Boys to vastly outnumber girls in China for years: population official
Although the boy-girl birth ratio has been falling, maintaining that momentum will become more difficult
The mainland might have just recorded its seventh consecutive year of a falling sex ratio at birth – the number of boys born for every 100 girls – but maintaining that momentum will remain extremely difficult, a senior population planning official warns.
Wang Peian, deputy director of the National Health and Family Planning Commission, gave the gloomy forecast in Beijing on Tuesday, China News Service reported.
“The country has made some progress in controlling the high sex ratio at birth, but, in the view of the population development pattern, it will be more challenging to continue after the sex ratio at birth dropped to a certain extent,” Wang said.
The mainland boasts the world’s most imbalanced sex ratio at birth, followed by some other Asian countries.
The ratio stood at 113. 5 last year – demographers believe the normal range would be about 107.
Wang estimated China’s imbalance of boys to girls could continue for a “considerable time”.
“The problem will remain a major lurking peril for population development and social stability,” Wang said.
Although Wang blamed a traditional preference for boys as the “fundamental reason” for the phenomenon, the ratio only started to soar in 1982, from 108.47, when the nation started to strictly implement the birth control policy that allowed families to have only one child.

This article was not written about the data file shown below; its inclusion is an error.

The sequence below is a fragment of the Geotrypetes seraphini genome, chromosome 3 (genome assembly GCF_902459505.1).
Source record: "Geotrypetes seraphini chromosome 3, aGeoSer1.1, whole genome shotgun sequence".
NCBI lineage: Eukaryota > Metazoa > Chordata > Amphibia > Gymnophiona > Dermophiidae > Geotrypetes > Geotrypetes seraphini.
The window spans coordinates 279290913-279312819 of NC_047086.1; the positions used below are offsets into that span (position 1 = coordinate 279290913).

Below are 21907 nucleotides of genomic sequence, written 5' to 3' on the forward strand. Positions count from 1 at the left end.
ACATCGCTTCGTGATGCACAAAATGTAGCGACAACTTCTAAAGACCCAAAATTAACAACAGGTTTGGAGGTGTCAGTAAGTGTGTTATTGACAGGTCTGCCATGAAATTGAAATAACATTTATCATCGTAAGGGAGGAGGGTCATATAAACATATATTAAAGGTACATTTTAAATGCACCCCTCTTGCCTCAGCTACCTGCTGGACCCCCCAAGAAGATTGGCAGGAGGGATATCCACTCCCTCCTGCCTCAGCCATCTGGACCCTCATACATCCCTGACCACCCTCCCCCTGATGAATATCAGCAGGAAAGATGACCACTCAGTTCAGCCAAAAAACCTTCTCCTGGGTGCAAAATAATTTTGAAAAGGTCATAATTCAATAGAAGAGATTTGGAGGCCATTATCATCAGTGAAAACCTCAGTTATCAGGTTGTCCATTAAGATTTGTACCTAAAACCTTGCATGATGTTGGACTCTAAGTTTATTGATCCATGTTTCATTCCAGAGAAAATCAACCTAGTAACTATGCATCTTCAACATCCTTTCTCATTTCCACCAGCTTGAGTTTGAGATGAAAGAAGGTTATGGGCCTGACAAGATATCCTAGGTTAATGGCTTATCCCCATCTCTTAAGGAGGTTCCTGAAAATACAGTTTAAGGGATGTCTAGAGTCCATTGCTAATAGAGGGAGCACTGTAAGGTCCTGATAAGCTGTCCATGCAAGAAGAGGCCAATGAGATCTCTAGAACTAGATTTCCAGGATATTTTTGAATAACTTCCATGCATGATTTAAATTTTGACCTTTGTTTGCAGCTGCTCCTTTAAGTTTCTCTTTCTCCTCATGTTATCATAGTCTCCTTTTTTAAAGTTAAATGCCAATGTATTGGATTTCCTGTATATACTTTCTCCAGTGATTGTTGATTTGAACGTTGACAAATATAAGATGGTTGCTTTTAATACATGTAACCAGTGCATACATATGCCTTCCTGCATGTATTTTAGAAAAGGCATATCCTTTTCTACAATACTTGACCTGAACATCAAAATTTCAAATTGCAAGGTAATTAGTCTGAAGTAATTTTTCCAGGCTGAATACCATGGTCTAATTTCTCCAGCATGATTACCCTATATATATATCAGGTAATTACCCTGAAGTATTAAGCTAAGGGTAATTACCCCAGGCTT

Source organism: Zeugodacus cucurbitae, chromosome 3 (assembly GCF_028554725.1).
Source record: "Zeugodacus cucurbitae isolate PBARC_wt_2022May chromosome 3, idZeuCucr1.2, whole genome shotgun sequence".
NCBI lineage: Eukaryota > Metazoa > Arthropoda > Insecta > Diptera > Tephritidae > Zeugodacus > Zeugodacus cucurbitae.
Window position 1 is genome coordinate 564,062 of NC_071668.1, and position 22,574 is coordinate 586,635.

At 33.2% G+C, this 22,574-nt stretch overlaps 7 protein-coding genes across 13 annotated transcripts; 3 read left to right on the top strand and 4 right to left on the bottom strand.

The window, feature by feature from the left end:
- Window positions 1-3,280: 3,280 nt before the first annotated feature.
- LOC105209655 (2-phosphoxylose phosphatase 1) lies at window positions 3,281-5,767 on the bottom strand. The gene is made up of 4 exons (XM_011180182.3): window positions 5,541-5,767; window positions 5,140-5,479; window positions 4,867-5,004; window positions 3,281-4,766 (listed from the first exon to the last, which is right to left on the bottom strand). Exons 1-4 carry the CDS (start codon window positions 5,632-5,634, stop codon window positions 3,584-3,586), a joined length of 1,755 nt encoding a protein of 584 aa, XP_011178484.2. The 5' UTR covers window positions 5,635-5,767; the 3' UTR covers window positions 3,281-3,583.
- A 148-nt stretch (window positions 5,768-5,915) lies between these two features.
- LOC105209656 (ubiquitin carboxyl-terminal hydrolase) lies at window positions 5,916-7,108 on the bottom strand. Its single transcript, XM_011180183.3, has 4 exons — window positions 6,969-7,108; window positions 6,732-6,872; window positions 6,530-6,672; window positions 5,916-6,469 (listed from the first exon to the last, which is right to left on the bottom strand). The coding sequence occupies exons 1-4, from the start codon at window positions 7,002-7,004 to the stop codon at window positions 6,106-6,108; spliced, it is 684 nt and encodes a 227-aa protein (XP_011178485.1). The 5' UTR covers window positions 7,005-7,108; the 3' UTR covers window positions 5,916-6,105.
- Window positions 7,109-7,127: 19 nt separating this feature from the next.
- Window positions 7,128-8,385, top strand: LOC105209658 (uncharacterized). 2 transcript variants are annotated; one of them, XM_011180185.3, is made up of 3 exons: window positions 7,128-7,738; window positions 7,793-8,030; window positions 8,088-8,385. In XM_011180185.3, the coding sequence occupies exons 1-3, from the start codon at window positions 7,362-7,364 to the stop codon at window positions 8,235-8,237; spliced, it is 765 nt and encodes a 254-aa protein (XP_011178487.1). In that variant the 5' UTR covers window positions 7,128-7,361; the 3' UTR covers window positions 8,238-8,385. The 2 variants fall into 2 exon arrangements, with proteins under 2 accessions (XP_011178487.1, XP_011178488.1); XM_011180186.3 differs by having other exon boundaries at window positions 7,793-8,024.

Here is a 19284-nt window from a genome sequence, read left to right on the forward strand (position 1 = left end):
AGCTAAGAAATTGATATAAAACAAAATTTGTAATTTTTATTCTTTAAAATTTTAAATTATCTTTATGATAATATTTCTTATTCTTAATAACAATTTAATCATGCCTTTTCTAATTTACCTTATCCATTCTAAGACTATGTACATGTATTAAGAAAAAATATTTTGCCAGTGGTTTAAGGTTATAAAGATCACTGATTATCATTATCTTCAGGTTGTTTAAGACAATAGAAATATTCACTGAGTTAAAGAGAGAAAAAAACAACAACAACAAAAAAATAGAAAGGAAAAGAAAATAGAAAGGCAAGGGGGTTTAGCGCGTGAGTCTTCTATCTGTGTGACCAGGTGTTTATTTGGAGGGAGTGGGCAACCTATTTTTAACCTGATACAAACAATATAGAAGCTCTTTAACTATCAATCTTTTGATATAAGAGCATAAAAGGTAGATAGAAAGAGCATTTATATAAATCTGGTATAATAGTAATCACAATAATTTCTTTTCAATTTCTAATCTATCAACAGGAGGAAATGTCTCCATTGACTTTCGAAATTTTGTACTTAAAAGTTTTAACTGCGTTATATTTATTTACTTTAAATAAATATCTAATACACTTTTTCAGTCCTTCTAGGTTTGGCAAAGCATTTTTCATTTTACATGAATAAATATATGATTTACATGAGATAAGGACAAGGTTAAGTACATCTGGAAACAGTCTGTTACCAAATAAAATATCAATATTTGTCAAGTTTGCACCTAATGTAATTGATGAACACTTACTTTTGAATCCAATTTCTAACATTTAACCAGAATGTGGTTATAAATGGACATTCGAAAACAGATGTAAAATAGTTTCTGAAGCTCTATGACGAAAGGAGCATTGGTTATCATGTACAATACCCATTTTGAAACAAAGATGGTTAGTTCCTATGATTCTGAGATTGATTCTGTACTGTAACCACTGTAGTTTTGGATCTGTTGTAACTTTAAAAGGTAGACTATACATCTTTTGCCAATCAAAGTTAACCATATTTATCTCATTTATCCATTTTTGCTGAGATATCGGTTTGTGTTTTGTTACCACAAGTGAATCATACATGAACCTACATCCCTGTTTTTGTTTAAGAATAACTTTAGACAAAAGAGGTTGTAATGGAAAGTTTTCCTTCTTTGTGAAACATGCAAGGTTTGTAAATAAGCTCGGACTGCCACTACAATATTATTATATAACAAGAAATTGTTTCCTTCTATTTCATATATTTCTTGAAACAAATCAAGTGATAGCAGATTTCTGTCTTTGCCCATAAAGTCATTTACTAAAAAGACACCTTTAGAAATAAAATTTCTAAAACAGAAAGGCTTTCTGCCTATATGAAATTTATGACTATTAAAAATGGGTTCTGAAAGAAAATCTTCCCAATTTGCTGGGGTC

The preference for boys over girls – boys could perform hard labour and were favoured in inheritance of land in rural areas – encouraged selective abortions that pushed the ratio of boys to above 115 since 1994.
It peaked nationally in 2004 with 121.2 boys born to every 100 girls, and some provinces even recorded ratios of 130.
The government intervened by banning hospitals from testing for the sex of a fetus or performing selective abortions unless they were medically necessary.
The Care for Girls campaign was launched to educate people on the importance of sex equality.
The sex ratio at birth performed a U-turn in 2009, dropping from 119.45 to 113.5 last year, the seventh consecutive year of decline.
Demographers estimate that between 20 to 34 million more boys than girls were born in the past three decades.
Fears abound that the skewed sex ratio has led to a growing number of single men who have failed to find brides, leading to social problems such as a spike in violent crime.